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Brenda Ginsberg Antiques & Jewelry

Victorian Egyptian Revival Micromosaic Brooch 18k Gold Pharaoh Unisex (6840)

Victorian Egyptian Revival Micromosaic Brooch 18k Gold Pharaoh Unisex (6840)

Regular price $2,999.00 USD
Regular price Sale price $2,999.00 USD
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Antique Victorian Archaeological Egyptian Revival brooch. 18k gold and micromosaic plaques. Made circa 1880.

Measurements: Weight is 11.5 grams. Length is approximately 2 1/4 inches (6cm). Seen on your full screen highly magnified.

Description : Micromosaic brooch in the Archaeological Revival style reflecting Egyptomania during the 2nd half of the 19th century with the excavations of the Old World. The Victorians, like their later counterparts during the Art Deco period, were obsessed with Sphynxes, Pharoahs, lotus leaves and pyramids.

This brooch depicts a double Pharaoh portrait. Each head is placed on a deep red / brick orange ground. A luxurious element is the gold detail and tesserae that form outlines and highlights, flashing as the light catches them. Huge golden ear pendants suspended below headdress. Great color range. Each head surrounded by a double oval rope twist frame of filigree 18k gold.
Fine detail - see the glint in the Pharoah's eyes and the goldwork of the mount.

The bar connecting the headed terminals is bordered by broad gold bands with inner gold rope-twist borders. Very finely worked. Within, on a bright blue ground, are gold ribbon scrolls and botanic-themed micromosaics.

Hinged pin and clasp. Engraved name of the original owner K.L. Day (possibly K.S. Day - see 'photos) forms a material link over the centuries between generations who have enjoyed and appreciated this wonderful antique jewel.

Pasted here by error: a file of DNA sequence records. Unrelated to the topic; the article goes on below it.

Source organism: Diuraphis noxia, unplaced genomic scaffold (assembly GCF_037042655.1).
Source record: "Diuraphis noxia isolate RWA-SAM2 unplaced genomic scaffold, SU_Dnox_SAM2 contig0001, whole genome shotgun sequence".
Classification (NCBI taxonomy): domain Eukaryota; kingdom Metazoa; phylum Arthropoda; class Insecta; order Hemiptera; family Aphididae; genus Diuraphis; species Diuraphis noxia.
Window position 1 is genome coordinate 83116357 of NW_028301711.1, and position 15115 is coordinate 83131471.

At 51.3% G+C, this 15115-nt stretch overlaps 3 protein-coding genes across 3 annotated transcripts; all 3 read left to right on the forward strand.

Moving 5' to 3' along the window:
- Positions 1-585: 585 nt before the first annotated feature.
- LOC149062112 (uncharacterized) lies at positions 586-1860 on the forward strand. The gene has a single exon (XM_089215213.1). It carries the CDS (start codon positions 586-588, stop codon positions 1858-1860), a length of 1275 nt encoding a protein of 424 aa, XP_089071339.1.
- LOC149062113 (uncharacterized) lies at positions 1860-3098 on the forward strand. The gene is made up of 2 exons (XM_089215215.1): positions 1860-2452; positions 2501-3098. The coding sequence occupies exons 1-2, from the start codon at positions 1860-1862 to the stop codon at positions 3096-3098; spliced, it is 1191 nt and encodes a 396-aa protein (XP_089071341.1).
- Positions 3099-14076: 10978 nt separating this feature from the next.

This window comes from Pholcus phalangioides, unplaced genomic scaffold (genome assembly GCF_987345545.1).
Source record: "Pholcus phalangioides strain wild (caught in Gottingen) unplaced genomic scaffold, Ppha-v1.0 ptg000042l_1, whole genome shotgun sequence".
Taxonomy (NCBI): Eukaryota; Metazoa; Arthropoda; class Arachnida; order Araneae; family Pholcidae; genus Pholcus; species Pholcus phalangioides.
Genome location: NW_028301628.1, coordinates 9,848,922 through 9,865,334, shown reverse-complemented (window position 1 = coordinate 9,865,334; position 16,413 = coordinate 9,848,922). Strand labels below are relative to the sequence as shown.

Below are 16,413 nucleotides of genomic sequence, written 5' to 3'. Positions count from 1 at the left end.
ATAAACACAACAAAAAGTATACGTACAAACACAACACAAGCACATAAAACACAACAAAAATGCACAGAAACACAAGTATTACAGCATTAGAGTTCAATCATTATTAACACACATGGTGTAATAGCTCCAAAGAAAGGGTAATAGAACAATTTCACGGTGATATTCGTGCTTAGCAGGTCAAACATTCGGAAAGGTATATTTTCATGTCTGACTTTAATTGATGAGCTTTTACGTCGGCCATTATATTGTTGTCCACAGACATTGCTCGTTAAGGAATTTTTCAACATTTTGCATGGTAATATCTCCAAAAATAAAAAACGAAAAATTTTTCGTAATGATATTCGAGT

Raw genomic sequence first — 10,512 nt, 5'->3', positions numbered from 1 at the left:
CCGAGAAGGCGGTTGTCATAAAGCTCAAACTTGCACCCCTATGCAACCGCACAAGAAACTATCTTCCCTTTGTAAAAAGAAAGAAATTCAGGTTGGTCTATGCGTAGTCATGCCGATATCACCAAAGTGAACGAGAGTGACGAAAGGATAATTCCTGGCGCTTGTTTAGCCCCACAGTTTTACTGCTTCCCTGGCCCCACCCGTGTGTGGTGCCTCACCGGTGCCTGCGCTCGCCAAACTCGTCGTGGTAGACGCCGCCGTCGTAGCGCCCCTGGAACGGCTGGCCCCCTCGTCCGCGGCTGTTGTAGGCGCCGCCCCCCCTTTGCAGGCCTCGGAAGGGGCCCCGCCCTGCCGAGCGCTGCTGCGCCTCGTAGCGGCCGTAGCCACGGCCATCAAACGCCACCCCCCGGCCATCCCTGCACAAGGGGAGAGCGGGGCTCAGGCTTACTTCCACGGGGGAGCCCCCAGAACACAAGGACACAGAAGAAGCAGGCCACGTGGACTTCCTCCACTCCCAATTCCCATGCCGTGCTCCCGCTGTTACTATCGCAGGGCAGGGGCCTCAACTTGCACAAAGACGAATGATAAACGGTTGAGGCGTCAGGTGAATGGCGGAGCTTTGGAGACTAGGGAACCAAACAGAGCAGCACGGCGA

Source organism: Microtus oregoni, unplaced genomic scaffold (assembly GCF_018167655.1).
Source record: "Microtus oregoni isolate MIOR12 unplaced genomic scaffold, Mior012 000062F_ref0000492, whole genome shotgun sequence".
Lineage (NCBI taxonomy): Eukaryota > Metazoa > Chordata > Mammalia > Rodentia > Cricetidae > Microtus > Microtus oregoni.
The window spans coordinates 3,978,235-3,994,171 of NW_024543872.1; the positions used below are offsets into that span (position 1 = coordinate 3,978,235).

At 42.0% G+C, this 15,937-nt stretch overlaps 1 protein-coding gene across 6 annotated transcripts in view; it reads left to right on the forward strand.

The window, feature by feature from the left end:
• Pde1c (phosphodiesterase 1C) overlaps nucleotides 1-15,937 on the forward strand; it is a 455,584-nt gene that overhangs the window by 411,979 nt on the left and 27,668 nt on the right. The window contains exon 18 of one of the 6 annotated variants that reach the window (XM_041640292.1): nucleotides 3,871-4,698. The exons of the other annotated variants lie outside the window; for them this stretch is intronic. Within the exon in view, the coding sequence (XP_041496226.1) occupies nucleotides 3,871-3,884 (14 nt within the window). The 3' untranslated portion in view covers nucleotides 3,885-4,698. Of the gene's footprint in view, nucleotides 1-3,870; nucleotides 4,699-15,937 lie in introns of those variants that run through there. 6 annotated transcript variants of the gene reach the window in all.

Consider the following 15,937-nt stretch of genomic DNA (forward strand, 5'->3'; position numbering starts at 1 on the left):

Marks and Metal: There is a hallmark on the pin that includes a tiny flower. Gold was acid and electronic tested to ensure metal purity.

Condition: Good with minor wear commensurate with age. Pin is slightly bent, as is to be expected from almost 150 years of use. One or two tesserae are slightly sunken, but we did not find any missing. Please see enlarged pictures and don't hesitate to ask questions which we will do our best to answer.

THE STORY: For hundreds of years, the world has been fascinated with Ancient Egypt.
Following Napoleon Bonaparte's campaigns in Egypt, there was a huge mania for Egypt-related jewelry in France.
With the opening of the Suez Canal in 1869, there was an even bigger resurgence of this passion. Even jewellers like Castellani, who generally focused on the Ancient Greeks and Etruscans, made fabulous jewelry set with micromosaics as echoes and in homage to the Ancient Egyptians. Most of us will never see a Castellani micromosaic in the Ancient Egyptian style, but there are some available by other makers such as out brooch #6840 with Pharoah portraits. Other fabulous jewels, enamelled, set with gems, in a variety of materials from wood to gold and platinum, show the range of influence of Ancient Egypt.
Louis Comfort Tiffany, who toured in Egypt as a young man was greatly influenced by Ancient Egypt both in his early jewelry and in the making of glass.
Egyptian Revival jewelry received its greates boost after 1922, when Howard Carter discovered King Tutenkhamun's tomb.

Some Egyptian Revival jewelry is accurate in its depiction of hieroglyphics and other Egyptian symbols.
Some of the most interesting jewelry from the late 19th century in this style incorporate actual Ancient Egyptian items - medallions, faience, scarabs into their gold mounts.
Most Egyptian Revival jewels are more decorative, using the symbols of snakes, cats, sphynxes, pharoahs and scarabs in a more decorative fashion. 

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